“Then, once I returned to the Wilton bench, there was all this buzz around some pregame recognition. Athletic director Chris McDougal was asking me if I knew anything about it, Wilton Board of Ed member Glenn Hemmerle was asking why we all had to be in the bleachers at 6:45. Something was definitely up, but no one seemed to know what.”
Donovan wasn’t rattled. He just told everyone he would handle whatever came his way.
So, he started in with his welcome to Fujitani Field and an overview of the FCIAC Code of Conduct. Then he saw Brian Colburn from the Wilton Football Boosters, then his wife Barbara and all four of his daughters, Kerry Donovan Byrnes, Meaghan Donovan, Elizabeth Donovan, and Susanne Donovan Armitage, and then, last but certainly not least, all six of his grandchildren.
“At that point, it became a bit of a blur,” says Donovan. “A few cheerleaders unveiled the plaque that was attached to the press box and it was just incredible. It took my breath away, I was completely stunned. Sure, it’s been a long time, but I never expected that kind of recognition.”
Donovan may have been surprised, but those who have had the pleasure to get to know him and see him in action over the years sing his praises–a testament that this recognition was most deserved.
“Donovan’s professionalism adds so much to the experience of watching the basketball games,” says Wilton parent Cathy Reif. “Honestly, during every game I think about how lucky we are to have him. He’s truly beloved by all.”
“Not only is he the voice of the warriors, he’s also our biggest fan,” adds Reif’s daughter, Kaitlin, who has played soccer, basketball, and lacrosse for Wilton High School. “He’s taken the time to really get to know us. To him we’re not just names on a roster, we’re people he cares about and he wants us to succeed.”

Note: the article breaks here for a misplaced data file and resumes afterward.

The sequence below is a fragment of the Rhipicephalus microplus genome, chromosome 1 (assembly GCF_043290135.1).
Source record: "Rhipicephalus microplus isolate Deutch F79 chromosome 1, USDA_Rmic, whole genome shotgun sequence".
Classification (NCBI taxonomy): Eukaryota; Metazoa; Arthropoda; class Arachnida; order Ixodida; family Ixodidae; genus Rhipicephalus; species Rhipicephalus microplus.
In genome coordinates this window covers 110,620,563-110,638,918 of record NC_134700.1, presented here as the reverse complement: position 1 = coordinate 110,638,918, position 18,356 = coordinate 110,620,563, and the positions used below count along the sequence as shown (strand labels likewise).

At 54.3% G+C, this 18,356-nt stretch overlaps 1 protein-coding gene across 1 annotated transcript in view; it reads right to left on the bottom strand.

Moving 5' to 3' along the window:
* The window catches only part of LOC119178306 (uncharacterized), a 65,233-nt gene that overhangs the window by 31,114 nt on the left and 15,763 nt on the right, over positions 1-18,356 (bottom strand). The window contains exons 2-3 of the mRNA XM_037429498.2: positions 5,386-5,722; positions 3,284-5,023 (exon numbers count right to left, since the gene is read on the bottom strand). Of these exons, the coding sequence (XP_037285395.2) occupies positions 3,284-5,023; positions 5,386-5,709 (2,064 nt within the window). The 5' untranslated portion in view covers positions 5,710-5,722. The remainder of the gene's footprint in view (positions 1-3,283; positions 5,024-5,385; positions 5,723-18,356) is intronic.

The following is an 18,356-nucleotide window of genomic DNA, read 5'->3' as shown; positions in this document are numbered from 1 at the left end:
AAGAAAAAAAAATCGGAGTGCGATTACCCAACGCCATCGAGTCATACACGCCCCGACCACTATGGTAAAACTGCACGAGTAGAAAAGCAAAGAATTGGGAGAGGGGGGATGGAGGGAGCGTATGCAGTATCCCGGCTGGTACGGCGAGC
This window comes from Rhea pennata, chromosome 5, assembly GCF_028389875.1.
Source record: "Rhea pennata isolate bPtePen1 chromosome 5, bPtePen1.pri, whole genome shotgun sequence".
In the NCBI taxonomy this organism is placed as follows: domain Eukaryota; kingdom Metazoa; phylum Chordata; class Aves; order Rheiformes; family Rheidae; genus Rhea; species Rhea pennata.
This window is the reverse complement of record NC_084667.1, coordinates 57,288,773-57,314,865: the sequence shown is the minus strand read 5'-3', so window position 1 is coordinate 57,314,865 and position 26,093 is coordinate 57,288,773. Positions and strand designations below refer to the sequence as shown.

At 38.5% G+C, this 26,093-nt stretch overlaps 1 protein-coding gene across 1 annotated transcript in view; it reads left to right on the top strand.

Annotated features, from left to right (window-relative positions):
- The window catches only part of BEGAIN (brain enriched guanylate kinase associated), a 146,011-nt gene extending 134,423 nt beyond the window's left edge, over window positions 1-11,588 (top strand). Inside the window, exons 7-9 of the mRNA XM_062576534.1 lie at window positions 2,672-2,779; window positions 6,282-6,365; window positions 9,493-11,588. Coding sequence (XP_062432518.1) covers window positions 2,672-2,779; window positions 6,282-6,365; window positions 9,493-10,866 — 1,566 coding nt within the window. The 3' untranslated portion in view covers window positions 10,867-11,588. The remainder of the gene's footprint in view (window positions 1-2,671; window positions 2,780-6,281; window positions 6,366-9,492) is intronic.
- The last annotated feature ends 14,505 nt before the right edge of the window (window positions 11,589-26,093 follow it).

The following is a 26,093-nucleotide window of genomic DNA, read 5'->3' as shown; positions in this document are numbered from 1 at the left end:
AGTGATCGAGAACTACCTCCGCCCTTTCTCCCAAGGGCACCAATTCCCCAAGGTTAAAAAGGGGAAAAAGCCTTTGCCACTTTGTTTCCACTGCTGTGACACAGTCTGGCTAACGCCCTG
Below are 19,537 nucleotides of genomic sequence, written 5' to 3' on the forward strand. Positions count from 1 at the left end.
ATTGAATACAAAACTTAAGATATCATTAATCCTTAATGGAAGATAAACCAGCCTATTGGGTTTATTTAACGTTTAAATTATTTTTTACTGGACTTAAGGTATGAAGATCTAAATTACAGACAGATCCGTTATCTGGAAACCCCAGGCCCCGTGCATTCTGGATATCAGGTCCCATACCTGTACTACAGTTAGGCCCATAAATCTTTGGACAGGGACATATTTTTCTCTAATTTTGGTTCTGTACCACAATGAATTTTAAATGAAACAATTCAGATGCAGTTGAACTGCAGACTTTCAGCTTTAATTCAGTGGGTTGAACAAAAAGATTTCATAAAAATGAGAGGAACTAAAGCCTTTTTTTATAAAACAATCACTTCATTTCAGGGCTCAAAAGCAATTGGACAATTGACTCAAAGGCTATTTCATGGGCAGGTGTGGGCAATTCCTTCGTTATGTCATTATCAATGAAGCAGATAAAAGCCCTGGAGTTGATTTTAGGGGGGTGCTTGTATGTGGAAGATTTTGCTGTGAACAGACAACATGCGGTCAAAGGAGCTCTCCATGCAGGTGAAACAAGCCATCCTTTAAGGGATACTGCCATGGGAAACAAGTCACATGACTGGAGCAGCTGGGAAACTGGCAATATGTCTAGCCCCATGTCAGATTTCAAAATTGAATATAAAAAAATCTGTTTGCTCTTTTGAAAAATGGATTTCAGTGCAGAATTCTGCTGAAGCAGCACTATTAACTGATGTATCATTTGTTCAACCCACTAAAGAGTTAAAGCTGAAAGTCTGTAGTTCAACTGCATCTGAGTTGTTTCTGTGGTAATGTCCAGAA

Maura Connolly, another Wilton parent, can also speak to the interest Donovan has consistently extended to the young athletes of Wilton, including her five children who have passed through Wilton High School in a variety of sports.
“We consider Franey a family friend. He has offered support and advice to several of our kids. Franey has been there with hearty congratulations for FCIAC championships and also kind words when a big game doesn’t go our way. He acted as a sounding board when one of our sons was making a college decision and my daughter said recently that Franey told her to ‘keep playing hard and smart,’ which has become her mantra. There are countless times he has made an impact on so many students with his words in a most helpful and constructive way.”
As Donovan reflects on his tenure as “the voice of the Wilton Warriors,” he is quick to share that it has never felt like work, rather, “it’s been so much fun to spend time with these talented kids/athletes/students, and a privilege to get to know all of their great families.”